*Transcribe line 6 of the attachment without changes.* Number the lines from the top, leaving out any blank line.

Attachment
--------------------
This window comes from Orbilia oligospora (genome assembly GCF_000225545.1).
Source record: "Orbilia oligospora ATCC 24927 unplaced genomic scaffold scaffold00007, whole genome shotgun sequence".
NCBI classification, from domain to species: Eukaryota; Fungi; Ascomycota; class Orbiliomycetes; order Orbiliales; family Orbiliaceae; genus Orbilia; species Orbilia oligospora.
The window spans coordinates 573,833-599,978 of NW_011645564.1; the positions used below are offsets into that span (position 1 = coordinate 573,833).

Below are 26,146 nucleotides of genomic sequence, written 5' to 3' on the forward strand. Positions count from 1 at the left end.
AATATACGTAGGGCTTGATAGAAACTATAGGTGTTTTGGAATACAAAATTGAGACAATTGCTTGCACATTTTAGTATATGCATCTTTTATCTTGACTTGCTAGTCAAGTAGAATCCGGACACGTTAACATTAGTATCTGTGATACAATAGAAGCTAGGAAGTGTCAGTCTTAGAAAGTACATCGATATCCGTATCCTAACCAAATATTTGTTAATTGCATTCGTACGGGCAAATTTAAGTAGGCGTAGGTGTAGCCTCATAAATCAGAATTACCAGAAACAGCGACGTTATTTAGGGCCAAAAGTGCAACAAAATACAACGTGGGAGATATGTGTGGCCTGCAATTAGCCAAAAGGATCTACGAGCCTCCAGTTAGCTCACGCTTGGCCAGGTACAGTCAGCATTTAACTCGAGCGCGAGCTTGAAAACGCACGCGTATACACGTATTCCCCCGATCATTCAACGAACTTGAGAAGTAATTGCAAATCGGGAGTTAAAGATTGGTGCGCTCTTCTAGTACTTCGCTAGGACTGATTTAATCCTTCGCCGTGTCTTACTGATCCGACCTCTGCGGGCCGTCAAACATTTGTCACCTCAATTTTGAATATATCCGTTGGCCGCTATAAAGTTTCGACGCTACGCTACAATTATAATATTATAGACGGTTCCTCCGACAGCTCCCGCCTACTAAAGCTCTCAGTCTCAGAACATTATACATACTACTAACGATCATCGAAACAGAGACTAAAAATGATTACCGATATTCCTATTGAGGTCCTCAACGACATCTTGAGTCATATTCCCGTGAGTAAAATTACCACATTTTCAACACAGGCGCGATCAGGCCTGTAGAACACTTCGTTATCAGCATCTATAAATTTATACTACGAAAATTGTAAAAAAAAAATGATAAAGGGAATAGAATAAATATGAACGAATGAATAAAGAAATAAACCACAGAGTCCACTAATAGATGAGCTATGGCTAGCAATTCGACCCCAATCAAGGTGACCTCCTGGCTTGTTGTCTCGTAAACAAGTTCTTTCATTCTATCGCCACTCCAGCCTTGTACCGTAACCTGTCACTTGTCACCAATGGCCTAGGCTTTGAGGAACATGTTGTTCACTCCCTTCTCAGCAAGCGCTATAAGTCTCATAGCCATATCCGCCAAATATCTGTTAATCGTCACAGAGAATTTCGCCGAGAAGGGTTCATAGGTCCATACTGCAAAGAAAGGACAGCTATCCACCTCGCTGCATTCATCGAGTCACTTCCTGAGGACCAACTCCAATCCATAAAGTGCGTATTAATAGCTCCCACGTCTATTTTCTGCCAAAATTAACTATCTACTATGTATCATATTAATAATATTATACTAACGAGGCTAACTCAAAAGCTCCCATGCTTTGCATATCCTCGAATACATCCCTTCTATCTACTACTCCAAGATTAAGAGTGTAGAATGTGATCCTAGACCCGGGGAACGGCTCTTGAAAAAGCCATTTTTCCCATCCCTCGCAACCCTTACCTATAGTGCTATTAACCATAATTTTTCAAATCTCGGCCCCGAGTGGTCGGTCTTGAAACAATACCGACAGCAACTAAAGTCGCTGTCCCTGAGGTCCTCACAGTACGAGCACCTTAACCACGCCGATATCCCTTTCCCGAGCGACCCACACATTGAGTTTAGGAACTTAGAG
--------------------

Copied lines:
AATATACGTAGGGCTTGATAGAAACTATAGGTGTTTTGGAATACAAAATTGAGACAATTGCTTGCACATTTTAGTATATGCATCTTTTATCTTGACTTGCTAGTCAAGTAGAATCCGGACACGTTAACATTAGTATCTGTGATACAATAGAAGCTAGGAAGTGTCAGTCTTAGAAAGTACATCGATATCCGTATCCTAACCAAATATTTGTTAATTGCATTCGTACGGGCAAATTTAAGTAGGCGTAGGTGTAGCCTCATAAATCAGAATTACCAGAAACAGCGACGTTATTTAGGGCCAAAAGTGCAACAAAATACAACGTGGGAGATATGTGTGGCCTGCAATTAGCCAAAAGGATCTACGAGCCTCCAGTTAGCTCACGCTTGGCCAGGTACAGTCAGCATTTAACTCGAGCGCGAGCTTGAAAACGCACGCGTATACACGTATTCCCCCGATCATTCAACGAACTTGAGAAGTAATTGCAAATCGGGAGTTAAAGATTGGTGCGCTCTTCTAGTACTTCGCTAGGACTGATTTAATCCTTCGCCGTGTCTTACTGATCCGACCTCTGCGGGCCGTCAAACATTTGTCACCTCAATTTTGAATATATCCGTTGGCCGCTATAAAGTTTCGACGCTACGCTACAATTATAATATTATAGACGGTTCCTCCGACAGCTCCCGCCTACTAAAGCTCTCAGTCTCAGAACATTATACATACTACTAACGATCATCGAAACAGAGACTAAAAATGATTACCGATATTCCTATTGAGGTCCTCAACGACATCTTGAGTCATATTCCCGTGAGTAAAATTACCACATTTTCAACACAGGCGCGATCAGGCCTGTAGAACACTTCGTTATCAGCATCTATAAATTTATACTACGAAAATTGTAAAAAAAAAATGATAAAGGGAATAGAATAAATATGAACGAATGAATAAAGAAATAAACCACAGAGTCCACTAATAGATGAGCTATGGCTAGCAATTCGACCCCAATCAAGGTGACCTCCTGGCTTGTTGTCTCGTAAACAAGTTCTTTCATTCTATCGCCACTCCAGCCTTGTACCGTAACCTGTCACTTGTCACCAATGGCCTAGGCTTTGAGGAACATGTTGTTCACTCCCTTCTCAGCAAGCGCTATAAGTCTCATAGCCATATCCGCCAAATATCTGTTAATCGTCACAGAGAATTTCGCCGAGAAGGGTTCATAGGTCCATACTGCAAAGAAAGGACAGCTATCCACCTCGCTGCATTCATCGAGTCACTTCCTGAGGACCAACTCCAATCCATAAAGTGCGTATTAATAGCTCCCACGTCTATTTTCTGCCAAAATTAACTATCTACTATGTATCATATTAATAATATTATACTAACGAGGCTAACTCAAAAGCTCCCATGCTTTGCATATCCTCGAATACATCCCTTCTATCTACTACTCCAAGATTAAGAGTGTAGAATGTGATCCTAGACCCGGGGAACGGCTCTTGAAAAAGCCATTTTTCCCATCCCTCGCAACCCTTACCTATAGTGCTATTAACCATAATTTTTCAAATCTCGGCCCCGAGTGGTCGGTCTTGAAACAATACCGACAGCAACTAAAGTCGCTGTCCCTGAGGTCCTCACAGTACGAGCACCTTAACCACGCCGATATCCCTTTCCCGAGCGACCCACACATTGAGTTTAGGAACTTAGAG